Updated: Dec 7, 2021
Books don't abuse young people. They don't enslave them, beat them, or sell them as property. They don't withhold food or love or other basic necessities. They don't give kids controlled substances. Books don't engage in human trafficking. They don't drop bombs on children's homes, leveling their cities, towns, or villages. Books don't burn the crops of indigenous families and starve out entire people groups. Books don't bring guns to school and murder as many students and teachers they possibly can. They don't sell their daughters as child brides to the highest bidder, and they don't force little boys to become soldiers in endless wars.
Then why are people banning books? Let me venture a guess: because it is ever so much easier to go after books than it is to go after actual people who are harming children--full stop.
So stop it.
My mother's husband molested me for years when I was a child. He was a funny, talented, charismatic guy who sang in our church choir. A lot of people liked him.
In all actuality, he is a pedophile who molested more children than just me.
Because of his popularity and visibility in the church, I had no recourse--I was at the mercy of a man who had no mercy. I was a victim of child sexual abuse before Oprah burst out of our television sets and empowered us to find our voices and tell someone what was happening. You know what I wish I would have had back then?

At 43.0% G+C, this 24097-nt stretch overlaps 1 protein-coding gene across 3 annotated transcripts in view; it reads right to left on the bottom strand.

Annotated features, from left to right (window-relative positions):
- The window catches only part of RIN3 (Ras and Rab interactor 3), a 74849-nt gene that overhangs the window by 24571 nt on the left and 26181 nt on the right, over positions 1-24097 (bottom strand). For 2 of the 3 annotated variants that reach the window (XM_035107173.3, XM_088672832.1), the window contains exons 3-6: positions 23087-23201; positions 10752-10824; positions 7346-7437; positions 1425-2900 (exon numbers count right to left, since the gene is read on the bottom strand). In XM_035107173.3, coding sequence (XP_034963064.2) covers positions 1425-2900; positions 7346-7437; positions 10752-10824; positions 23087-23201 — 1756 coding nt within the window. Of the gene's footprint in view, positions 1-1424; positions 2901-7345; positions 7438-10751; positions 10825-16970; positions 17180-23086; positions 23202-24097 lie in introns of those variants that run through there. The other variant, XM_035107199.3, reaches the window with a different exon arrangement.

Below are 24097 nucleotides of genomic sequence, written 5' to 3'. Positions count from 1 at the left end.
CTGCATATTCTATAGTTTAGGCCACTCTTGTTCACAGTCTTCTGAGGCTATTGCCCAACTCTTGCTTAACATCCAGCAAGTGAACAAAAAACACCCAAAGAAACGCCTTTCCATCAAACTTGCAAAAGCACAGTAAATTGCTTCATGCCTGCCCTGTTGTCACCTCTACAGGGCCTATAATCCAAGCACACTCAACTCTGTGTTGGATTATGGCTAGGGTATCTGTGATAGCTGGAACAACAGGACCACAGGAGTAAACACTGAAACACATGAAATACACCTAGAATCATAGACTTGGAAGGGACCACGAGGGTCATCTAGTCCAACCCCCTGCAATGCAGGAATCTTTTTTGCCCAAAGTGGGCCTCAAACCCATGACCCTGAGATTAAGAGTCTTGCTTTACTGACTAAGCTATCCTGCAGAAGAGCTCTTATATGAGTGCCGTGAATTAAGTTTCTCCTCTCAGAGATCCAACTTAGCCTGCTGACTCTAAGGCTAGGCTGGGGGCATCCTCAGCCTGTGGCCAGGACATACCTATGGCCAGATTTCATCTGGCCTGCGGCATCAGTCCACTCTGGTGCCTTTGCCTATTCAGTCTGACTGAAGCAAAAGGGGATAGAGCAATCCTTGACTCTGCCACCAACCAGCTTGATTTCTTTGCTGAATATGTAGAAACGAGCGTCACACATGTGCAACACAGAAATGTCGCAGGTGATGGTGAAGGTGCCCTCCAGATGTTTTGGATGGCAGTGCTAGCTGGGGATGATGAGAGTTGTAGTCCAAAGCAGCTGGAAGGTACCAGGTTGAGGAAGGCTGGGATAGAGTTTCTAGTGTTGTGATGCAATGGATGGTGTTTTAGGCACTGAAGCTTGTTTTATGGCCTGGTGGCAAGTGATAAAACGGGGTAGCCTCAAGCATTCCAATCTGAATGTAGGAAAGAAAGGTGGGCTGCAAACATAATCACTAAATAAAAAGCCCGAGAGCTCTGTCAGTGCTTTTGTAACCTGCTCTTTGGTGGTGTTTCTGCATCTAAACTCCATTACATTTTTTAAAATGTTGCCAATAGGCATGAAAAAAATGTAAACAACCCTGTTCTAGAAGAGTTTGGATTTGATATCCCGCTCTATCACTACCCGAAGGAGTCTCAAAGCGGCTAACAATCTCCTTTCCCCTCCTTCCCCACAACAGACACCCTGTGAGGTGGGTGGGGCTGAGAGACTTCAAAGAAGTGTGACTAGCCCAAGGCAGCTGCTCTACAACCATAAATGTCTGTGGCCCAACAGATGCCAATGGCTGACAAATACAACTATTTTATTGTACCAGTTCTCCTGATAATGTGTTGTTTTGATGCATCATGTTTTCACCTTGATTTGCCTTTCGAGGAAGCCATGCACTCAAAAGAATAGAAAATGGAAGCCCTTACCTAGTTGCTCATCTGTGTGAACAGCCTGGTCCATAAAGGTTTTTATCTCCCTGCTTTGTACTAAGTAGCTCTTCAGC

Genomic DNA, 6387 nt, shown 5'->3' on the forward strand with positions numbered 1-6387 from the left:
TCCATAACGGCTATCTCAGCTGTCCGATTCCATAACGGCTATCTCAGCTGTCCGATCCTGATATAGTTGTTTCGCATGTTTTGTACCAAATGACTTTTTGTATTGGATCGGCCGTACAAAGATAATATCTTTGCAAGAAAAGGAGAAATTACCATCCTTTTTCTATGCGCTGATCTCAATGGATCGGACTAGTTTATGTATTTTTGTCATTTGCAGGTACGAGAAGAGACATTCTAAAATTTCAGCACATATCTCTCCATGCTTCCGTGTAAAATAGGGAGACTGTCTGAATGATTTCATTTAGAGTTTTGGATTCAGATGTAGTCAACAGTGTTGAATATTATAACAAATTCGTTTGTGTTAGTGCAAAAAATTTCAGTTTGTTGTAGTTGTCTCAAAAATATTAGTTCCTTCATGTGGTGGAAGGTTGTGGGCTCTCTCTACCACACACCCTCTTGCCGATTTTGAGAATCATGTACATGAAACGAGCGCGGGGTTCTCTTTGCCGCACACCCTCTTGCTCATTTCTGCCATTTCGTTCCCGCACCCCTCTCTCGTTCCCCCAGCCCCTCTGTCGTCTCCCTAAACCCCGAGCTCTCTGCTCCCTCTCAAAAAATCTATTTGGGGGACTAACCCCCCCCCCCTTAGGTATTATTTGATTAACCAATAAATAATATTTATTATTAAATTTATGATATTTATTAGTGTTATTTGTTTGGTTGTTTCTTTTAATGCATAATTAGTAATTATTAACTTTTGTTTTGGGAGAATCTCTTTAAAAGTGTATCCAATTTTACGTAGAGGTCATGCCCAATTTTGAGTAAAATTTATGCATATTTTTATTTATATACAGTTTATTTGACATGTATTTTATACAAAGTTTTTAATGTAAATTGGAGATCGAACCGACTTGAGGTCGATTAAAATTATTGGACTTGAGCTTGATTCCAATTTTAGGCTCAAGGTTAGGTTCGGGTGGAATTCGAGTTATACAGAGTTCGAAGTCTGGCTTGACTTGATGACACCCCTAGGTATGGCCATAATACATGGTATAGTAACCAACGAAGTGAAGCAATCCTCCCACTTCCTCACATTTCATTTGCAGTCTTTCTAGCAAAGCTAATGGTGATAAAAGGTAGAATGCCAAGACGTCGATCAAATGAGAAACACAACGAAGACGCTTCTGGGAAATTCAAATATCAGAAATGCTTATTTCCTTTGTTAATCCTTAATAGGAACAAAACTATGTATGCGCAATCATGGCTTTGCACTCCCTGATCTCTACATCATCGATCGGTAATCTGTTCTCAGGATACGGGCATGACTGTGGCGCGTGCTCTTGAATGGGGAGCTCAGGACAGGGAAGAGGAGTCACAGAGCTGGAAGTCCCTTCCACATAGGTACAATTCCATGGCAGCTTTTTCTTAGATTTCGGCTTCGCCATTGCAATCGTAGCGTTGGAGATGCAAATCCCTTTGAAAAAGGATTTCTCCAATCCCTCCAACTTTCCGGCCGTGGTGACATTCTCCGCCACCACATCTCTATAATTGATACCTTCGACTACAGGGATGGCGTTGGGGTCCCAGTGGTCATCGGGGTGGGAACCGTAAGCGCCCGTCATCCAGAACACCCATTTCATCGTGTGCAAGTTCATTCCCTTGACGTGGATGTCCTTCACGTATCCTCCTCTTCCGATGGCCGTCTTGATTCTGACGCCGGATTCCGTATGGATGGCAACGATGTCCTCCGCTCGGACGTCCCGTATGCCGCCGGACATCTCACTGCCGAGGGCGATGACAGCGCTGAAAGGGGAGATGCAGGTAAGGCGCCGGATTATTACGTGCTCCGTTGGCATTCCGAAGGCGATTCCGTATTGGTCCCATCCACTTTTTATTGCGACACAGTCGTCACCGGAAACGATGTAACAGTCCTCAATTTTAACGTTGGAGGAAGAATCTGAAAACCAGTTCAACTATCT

I was a voracious reader, but I did not have the book I wish I'd had. What I needed was a novel about someone who was going through the same thing I was so I could begin to imagine how my own abuse might end. Even though it would have been a fictional story, it would have rung true for me and many, many others. To think, some writer out there could have articulated for me what I could not--it would have given me hope that perhaps I, too, could be rescued from the hell I was trying to survive.
I didn't have that book.
I am writing a book right now about a girl who is groomed and molested by her principal at a private, religious school and, I promise you, everything that should happen in a situation like that... does happen in this book.